WLU centre adds social innovation focus

News May 10, 2016 by Brent Davis Waterloo Region Record

WATERLOO — Joanne Benham Rennick doesn't believe in business as usual.

And she doesn't think a lot of today's students do, either.

"We are looking at a world that is full of really complex challenges," she says. It's a reality that young people are tuned into like never before.

"They have this kind of global, complex mindset in a lot of ways, and what do you do with that?"

As the new executive director of the newly renamed Schlegel Centre for Entrepreneurship and Social Innovation at Wilfrid Laurier University, Benham Rennick hopes to provide students with opportunities to make a difference.

"Social innovation is the kind of tool students are really excited about," she says. "(It's about) getting a young person who's interested in entrepreneurship to also think about the broader implications of running any business."

It's not just about making money, she says.

"I find that, as Canadians, we're talking about not just tech innovation but social innovation, but sometimes in those conversations that gets sidelined."

Adding the words "social innovation" to the Schlegel name speaks to a direction Laurier has been moving in for a number of years, Benham Rennick says.

Earlier this year, Laurier became the second Canadian university to receive a Changemaker Campus designation from Ashoka U — a global network of social entrepreneurs — recognizing its leadership in social entrepreneurship and social innovation education.

And Laurier received a three-year, $500,000-grant through the J.W. McConnell Family Foundation's Recode project, which provides social entrepreneurship opportunities at the post-secondary level.

The Schlegel Centre serves as the umbrella organization for Laurier's entrepreneurship programs and activities. Examples of socially minded initiatives include the social entrepreneurship option, comprised of seven credits, that is available to all undergraduate honours students, and the Purpose Lab, a collaboration space for students, faculty and staff to work on social innovation projects.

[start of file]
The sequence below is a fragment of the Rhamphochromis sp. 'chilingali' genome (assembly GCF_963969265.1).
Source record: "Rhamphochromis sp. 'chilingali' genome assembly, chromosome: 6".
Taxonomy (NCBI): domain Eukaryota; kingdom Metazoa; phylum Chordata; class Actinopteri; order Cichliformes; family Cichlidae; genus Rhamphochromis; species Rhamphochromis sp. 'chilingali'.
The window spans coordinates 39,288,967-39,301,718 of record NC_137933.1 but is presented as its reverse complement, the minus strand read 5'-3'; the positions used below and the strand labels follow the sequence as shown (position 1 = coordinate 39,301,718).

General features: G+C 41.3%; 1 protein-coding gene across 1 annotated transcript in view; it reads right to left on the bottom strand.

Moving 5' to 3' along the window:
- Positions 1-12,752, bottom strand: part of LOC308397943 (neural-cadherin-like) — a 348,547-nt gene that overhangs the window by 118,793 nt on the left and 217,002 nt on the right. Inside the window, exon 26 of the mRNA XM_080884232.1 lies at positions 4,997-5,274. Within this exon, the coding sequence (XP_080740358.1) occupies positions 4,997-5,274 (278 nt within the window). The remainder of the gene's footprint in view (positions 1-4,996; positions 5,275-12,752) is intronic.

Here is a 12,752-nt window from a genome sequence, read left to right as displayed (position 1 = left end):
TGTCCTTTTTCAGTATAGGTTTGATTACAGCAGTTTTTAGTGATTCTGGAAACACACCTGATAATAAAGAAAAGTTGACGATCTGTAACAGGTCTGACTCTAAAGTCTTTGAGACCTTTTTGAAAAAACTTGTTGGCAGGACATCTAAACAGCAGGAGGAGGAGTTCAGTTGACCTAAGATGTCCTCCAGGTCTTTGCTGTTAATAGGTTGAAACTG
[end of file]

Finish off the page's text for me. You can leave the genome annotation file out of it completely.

Benham Rennick, an associate professor in global studies, will also continue to teach during her three-year term as executive director.

She previously taught in Laurier Brantford's Contemporary Studies program and was director of an international service-learning program at St. Jerome's University at the University of Waterloo.

Outside of the academic environment, Benham Rennick has worked in the government and non-profit sectors, and owned her own business for a number of years.

"I'm not your typical academic," she says, adding that she obtained her PhD after a decade in the corporate world.

"I was quite tired of business as usual," she says. "I was looking for impact."

Benham Rennick says she felt she could do that best in an educational setting, with a "desire to empower young people as agents of change."

The Schlegel Centre's and Laurier's social reach goes beyond its students, too, Benham Rennick says, citing a recent non-credit neighbourhood changemaker program offered at the Brantford campus.

"We are very interested in providing offerings that are needed but are not yet available beyond the classroom setting," she says. "We're a public institution. We're intended to serve public needs."

bdavis@therecord.com , Twitter: @DavisRecord